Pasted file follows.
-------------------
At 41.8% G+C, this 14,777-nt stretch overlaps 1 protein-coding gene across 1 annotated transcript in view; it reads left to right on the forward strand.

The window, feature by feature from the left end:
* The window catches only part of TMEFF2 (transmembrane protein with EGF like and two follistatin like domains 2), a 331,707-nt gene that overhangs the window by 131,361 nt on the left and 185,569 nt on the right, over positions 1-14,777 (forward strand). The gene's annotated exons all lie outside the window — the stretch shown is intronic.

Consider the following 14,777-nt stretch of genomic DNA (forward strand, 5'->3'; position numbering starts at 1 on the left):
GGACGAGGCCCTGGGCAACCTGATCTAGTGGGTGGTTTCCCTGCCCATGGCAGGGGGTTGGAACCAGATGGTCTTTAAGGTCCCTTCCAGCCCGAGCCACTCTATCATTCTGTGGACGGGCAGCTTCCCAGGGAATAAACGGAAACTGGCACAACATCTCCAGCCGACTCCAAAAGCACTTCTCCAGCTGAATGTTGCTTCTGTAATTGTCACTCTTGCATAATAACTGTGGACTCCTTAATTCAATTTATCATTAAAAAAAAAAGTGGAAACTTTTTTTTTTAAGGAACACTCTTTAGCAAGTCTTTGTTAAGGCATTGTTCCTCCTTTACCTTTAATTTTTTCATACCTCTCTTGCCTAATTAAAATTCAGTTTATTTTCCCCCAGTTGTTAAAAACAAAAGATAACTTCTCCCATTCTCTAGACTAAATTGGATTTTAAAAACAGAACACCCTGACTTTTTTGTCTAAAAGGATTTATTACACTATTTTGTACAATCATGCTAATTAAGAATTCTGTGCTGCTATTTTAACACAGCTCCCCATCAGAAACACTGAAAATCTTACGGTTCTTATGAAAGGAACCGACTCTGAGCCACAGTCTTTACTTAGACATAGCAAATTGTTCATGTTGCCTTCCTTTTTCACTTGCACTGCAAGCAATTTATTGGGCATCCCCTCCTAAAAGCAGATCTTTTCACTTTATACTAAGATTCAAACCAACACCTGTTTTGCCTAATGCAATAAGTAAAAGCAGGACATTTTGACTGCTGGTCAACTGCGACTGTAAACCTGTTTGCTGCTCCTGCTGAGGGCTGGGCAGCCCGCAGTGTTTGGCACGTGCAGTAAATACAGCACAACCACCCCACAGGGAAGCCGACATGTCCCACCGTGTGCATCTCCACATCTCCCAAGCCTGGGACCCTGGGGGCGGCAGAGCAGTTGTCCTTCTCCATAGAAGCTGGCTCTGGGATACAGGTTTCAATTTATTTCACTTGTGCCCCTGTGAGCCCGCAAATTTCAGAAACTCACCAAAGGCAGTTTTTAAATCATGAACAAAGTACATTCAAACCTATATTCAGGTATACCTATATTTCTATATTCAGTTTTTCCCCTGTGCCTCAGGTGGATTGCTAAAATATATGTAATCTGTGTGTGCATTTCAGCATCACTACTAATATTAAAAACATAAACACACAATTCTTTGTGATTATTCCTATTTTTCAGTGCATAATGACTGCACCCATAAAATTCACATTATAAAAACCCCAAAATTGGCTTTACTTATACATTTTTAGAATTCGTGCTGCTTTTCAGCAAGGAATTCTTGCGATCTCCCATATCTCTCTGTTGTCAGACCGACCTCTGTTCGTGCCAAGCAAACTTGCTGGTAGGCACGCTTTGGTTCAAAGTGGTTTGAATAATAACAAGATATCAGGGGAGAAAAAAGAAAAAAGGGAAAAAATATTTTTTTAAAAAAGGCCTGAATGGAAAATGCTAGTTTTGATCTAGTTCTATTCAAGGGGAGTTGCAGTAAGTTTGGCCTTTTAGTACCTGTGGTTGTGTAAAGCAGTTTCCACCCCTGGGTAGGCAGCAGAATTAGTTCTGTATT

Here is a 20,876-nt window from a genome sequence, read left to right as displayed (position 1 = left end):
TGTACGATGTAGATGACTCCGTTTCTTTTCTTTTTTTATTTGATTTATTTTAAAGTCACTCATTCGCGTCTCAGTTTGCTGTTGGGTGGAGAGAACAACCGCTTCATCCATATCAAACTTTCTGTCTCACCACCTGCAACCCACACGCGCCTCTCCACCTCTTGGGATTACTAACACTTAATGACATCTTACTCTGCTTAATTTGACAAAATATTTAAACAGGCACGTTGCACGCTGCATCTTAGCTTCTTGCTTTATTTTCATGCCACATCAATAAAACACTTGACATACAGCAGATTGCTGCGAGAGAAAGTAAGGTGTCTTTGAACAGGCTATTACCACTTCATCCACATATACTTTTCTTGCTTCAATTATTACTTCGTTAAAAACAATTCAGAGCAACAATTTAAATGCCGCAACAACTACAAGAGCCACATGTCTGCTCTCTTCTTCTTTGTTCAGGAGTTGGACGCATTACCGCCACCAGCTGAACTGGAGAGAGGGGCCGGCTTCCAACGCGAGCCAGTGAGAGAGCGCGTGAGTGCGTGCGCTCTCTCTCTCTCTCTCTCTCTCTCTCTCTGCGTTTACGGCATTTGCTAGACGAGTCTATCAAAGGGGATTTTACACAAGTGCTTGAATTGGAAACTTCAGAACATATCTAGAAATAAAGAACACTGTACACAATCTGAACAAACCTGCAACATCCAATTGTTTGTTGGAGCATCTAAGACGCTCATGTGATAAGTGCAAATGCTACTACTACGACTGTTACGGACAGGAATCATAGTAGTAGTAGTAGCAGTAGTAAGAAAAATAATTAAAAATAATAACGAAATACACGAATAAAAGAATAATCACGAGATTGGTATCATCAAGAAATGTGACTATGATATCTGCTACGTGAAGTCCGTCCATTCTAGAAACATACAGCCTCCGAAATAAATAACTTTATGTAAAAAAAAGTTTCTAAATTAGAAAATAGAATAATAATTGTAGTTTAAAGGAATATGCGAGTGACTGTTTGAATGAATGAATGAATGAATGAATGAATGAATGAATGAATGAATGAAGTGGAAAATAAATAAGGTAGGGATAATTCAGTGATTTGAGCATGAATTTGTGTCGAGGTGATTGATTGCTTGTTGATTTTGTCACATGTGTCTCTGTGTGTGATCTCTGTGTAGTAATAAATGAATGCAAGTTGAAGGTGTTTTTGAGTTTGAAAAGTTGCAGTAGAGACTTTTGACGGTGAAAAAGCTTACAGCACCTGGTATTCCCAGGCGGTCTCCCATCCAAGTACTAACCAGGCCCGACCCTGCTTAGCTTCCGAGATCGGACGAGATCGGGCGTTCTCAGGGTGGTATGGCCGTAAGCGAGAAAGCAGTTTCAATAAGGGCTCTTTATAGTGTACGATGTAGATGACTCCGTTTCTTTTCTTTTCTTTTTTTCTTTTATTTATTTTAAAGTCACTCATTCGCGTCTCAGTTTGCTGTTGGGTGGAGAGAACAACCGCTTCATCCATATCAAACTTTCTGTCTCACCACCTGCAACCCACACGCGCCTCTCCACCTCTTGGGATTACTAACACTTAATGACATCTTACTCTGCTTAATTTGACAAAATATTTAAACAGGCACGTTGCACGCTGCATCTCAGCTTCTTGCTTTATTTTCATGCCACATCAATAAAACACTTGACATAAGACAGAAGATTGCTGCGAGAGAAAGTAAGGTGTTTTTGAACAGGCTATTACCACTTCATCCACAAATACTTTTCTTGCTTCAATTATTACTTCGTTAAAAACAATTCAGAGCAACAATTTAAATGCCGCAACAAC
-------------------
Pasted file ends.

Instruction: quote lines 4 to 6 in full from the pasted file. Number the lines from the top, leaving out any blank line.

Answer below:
Consider the following 14,777-nt stretch of genomic DNA (forward strand, 5'->3'; position numbering starts at 1 on the left):
GGACGAGGCCCTGGGCAACCTGATCTAGTGGGTGGTTTCCCTGCCCATGGCAGGGGGTTGGAACCAGATGGTCTTTAAGGTCCCTTCCAGCCCGAGCCACTCTATCATTCTGTGGACGGGCAGCTTCCCAGGGAATAAACGGAAACTGGCACAACATCTCCAGCCGACTCCAAAAGCACTTCTCCAGCTGAATGTTGCTTCTGTAATTGTCACTCTTGCATAATAACTGTGGACTCCTTAATTCAATTTATCATTAAAAAAAAAAGTGGAAACTTTTTTTTTTAAGGAACACTCTTTAGCAAGTCTTTGTTAAGGCATTGTTCCTCCTTTACCTTTAATTTTTTCATACCTCTCTTGCCTAATTAAAATTCAGTTTATTTTCCCCCAGTTGTTAAAAACAAAAGATAACTTCTCCCATTCTCTAGACTAAATTGGATTTTAAAAACAGAACACCCTGACTTTTTTGTCTAAAAGGATTTATTACACTATTTTGTACAATCATGCTAATTAAGAATTCTGTGCTGCTATTTTAACACAGCTCCCCATCAGAAACACTGAAAATCTTACGGTTCTTATGAAAGGAACCGACTCTGAGCCACAGTCTTTACTTAGACATAGCAAATTGTTCATGTTGCCTTCCTTTTTCACTTGCACTGCAAGCAATTTATTGGGCATCCCCTCCTAAAAGCAGATCTTTTCACTTTATACTAAGATTCAAACCAACACCTGTTTTGCCTAATGCAATAAGTAAAAGCAGGACATTTTGACTGCTGGTCAACTGCGACTGTAAACCTGTTTGCTGCTCCTGCTGAGGGCTGGGCAGCCCGCAGTGTTTGGCACGTGCAGTAAATACAGCACAACCACCCCACAGGGAAGCCGACATGTCCCACCGTGTGCATCTCCACATCTCCCAAGCCTGGGACCCTGGGGGCGGCAGAGCAGTTGTCCTTCTCCATAGAAGCTGGCTCTGGGATACAGGTTTCAATTTATTTCACTTGTGCCCCTGTGAGCCCGCAAATTTCAGAAACTCACCAAAGGCAGTTTTTAAATCATGAACAAAGTACATTCAAACCTATATTCAGGTATACCTATATTTCTATATTCAGTTTTTCCCCTGTGCCTCAGGTGGATTGCTAAAATATATGTAATCTGTGTGTGCATTTCAGCATCACTACTAATATTAAAAACATAAACACACAATTCTTTGTGATTATTCCTATTTTTCAGTGCATAATGACTGCACCCATAAAATTCACATTATAAAAACCCCAAAATTGGCTTTACTTATACATTTTTAGAATTCGTGCTGCTTTTCAGCAAGGAATTCTTGCGATCTCCCATATCTCTCTGTTGTCAGACCGACCTCTGTTCGTGCCAAGCAAACTTGCTGGTAGGCACGCTTTGGTTCAAAGTGGTTTGAATAATAACAAGATATCAGGGGAGAAAAAAGAAAAAAGGGAAAAAATATTTTTTTAAAAAAGGCCTGAATGGAAAATGCTAGTTTTGATCTAGTTCTATTCAAGGGGAGTTGCAGTAAGTTTGGCCTTTTAGTACCTGTGGTTGTGTAAAGCAGTTTCCACCCCTGGGTAGGCAGCAGAATTAGTTCTGTATT

Here is a 20,876-nt window from a genome sequence, read left to right as displayed (position 1 = left end):